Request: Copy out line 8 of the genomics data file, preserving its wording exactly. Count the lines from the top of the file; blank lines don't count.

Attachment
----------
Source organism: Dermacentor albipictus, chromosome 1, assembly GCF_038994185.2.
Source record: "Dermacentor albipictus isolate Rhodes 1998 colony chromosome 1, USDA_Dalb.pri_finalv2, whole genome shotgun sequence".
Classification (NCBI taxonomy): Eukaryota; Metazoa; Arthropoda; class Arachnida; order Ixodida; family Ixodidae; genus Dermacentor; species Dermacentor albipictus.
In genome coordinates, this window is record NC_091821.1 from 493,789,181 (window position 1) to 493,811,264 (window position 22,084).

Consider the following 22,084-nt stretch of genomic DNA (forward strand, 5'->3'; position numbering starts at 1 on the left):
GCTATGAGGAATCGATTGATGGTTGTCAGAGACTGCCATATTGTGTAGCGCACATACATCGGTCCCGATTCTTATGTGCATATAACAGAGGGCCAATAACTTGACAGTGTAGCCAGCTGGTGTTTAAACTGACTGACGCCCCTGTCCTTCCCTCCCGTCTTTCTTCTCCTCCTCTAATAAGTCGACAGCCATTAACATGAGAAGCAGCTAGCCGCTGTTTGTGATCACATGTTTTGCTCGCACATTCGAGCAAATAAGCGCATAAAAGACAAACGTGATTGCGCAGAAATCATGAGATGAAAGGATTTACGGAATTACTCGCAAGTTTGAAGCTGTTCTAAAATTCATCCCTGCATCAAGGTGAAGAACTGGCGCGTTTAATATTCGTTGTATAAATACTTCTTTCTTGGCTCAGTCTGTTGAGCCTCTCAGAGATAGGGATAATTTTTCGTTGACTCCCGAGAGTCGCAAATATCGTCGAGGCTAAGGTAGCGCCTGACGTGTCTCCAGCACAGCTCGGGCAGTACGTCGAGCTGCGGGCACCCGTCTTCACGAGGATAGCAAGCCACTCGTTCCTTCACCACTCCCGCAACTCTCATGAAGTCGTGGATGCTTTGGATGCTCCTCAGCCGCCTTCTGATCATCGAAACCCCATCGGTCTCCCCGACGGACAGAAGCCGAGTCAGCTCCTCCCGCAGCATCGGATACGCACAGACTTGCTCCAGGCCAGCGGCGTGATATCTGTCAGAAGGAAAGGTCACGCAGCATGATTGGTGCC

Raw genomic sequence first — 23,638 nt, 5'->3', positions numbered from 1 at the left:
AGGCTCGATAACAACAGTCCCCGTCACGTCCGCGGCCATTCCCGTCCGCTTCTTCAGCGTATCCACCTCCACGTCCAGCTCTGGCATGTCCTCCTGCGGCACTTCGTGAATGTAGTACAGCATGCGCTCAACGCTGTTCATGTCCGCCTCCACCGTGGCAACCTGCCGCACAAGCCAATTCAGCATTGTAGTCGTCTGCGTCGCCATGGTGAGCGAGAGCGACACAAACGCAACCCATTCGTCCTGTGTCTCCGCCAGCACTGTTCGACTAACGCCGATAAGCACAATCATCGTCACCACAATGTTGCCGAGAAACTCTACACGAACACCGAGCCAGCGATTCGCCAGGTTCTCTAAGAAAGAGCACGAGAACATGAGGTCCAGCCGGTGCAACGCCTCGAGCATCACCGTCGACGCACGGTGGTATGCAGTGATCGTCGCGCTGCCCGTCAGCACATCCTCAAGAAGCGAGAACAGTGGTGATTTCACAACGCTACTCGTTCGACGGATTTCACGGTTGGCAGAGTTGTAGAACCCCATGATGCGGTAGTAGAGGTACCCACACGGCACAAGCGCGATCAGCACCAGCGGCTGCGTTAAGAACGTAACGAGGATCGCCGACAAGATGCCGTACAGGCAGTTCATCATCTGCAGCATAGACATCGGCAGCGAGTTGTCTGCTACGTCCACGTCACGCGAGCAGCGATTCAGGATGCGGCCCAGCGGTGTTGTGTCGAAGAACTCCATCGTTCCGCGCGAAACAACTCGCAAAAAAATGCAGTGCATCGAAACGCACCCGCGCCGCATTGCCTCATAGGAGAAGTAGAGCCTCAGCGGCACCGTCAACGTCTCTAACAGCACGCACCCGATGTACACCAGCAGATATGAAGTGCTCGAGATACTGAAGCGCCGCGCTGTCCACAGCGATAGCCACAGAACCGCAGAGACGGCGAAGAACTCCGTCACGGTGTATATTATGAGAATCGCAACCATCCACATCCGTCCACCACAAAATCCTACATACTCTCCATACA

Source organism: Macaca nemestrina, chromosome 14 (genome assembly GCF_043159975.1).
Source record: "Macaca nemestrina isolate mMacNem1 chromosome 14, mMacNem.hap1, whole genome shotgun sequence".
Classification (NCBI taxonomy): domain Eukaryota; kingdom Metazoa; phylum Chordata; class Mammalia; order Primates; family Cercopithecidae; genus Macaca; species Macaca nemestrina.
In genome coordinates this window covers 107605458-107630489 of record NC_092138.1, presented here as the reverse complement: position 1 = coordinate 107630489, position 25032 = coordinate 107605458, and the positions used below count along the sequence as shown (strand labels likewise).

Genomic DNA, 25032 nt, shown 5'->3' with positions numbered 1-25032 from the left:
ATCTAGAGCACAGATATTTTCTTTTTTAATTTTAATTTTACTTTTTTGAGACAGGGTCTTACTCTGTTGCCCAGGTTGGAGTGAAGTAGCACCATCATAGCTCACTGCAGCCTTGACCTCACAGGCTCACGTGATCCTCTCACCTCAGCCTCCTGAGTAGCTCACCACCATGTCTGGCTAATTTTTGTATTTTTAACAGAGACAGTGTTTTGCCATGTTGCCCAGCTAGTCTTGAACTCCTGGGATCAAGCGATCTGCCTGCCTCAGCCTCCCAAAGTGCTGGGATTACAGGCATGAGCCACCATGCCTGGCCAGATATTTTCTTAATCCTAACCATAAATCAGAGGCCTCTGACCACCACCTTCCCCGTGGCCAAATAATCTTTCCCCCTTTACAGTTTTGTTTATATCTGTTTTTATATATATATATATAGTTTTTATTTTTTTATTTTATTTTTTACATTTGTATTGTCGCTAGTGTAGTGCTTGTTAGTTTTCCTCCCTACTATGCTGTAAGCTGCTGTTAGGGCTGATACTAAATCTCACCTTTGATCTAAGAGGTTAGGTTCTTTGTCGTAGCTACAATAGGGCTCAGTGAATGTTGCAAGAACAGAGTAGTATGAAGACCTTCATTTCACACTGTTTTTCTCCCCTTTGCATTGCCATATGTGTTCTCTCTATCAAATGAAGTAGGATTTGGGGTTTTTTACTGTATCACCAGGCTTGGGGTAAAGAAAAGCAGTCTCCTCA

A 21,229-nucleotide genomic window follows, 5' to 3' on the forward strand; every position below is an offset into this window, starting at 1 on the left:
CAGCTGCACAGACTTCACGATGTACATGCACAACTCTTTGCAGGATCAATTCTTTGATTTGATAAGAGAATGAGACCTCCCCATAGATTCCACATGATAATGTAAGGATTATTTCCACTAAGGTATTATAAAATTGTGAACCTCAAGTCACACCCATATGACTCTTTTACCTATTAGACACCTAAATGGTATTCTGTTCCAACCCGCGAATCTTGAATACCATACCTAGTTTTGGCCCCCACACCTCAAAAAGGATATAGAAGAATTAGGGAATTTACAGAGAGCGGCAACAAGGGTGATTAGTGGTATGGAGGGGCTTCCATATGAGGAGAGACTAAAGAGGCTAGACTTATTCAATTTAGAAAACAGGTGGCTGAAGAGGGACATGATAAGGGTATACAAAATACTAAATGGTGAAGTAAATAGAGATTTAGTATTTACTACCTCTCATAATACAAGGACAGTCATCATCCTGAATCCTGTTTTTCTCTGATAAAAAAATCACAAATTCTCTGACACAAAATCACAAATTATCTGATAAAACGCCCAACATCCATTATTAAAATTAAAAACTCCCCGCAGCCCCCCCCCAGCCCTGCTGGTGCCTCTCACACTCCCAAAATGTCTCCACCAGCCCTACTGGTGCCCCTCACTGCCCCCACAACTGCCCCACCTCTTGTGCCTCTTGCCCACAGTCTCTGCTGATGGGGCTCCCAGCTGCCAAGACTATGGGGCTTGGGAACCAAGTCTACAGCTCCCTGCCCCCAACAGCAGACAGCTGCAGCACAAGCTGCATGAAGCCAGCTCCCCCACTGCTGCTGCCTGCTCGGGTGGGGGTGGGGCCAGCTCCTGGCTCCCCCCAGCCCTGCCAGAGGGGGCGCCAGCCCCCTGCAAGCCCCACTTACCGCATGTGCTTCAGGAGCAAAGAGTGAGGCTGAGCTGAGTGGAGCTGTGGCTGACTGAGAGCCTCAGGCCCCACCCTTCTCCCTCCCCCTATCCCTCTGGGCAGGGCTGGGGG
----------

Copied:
AGGCTCGATAACAACAGTCCCCGTCACGTCCGCGGCCATTCCCGTCCGCTTCTTCAGCGTATCCACCTCCACGTCCAGCTCTGGCATGTCCTCCTGCGGCACTTCGTGAATGTAGTACAGCATGCGCTCAACGCTGTTCATGTCCGCCTCCACCGTGGCAACCTGCCGCACAAGCCAATTCAGCATTGTAGTCGTCTGCGTCGCCATGGTGAGCGAGAGCGACACAAACGCAACCCATTCGTCCTGTGTCTCCGCCAGCACTGTTCGACTAACGCCGATAAGCACAATCATCGTCACCACAATGTTGCCGAGAAACTCTACACGAACACCGAGCCAGCGATTCGCCAGGTTCTCTAAGAAAGAGCACGAGAACATGAGGTCCAGCCGGTGCAACGCCTCGAGCATCACCGTCGACGCACGGTGGTATGCAGTGATCGTCGCGCTGCCCGTCAGCACATCCTCAAGAAGCGAGAACAGTGGTGATTTCACAACGCTACTCGTTCGACGGATTTCACGGTTGGCAGAGTTGTAGAACCCCATGATGCGGTAGTAGAGGTACCCACACGGCACAAGCGCGATCAGCACCAGCGGCTGCGTTAAGAACGTAACGAGGATCGCCGACAAGATGCCGTACAGGCAGTTCATCATCTGCAGCATAGACATCGGCAGCGAGTTGTCTGCTACGTCCACGTCACGCGAGCAGCGATTCAGGATGCGGCCCAGCGGTGTTGTGTCGAAGAACTCCATCGTTCCGCGCGAAACAACTCGCAAAAAAATGCAGTGCATCGAAACGCACCCGCGCCGCATTGCCTCATAGGAGAAGTAGAGCCTCAGCGGCACCGTCAACGTCTCTAACAGCACGCACCCGATGTACACCAGCAGATATGAAGTGCTCGAGATACTGAAGCGCCGCGCTGTCCACAGCGATAGCCACAGAACCGCAGAGACGGCGAAGAACTCCGTCACGGTGTATATTATGAGAATCGCAACCATCCACATCCGTCCACCACAAAATCCTACATACTCTCCATACA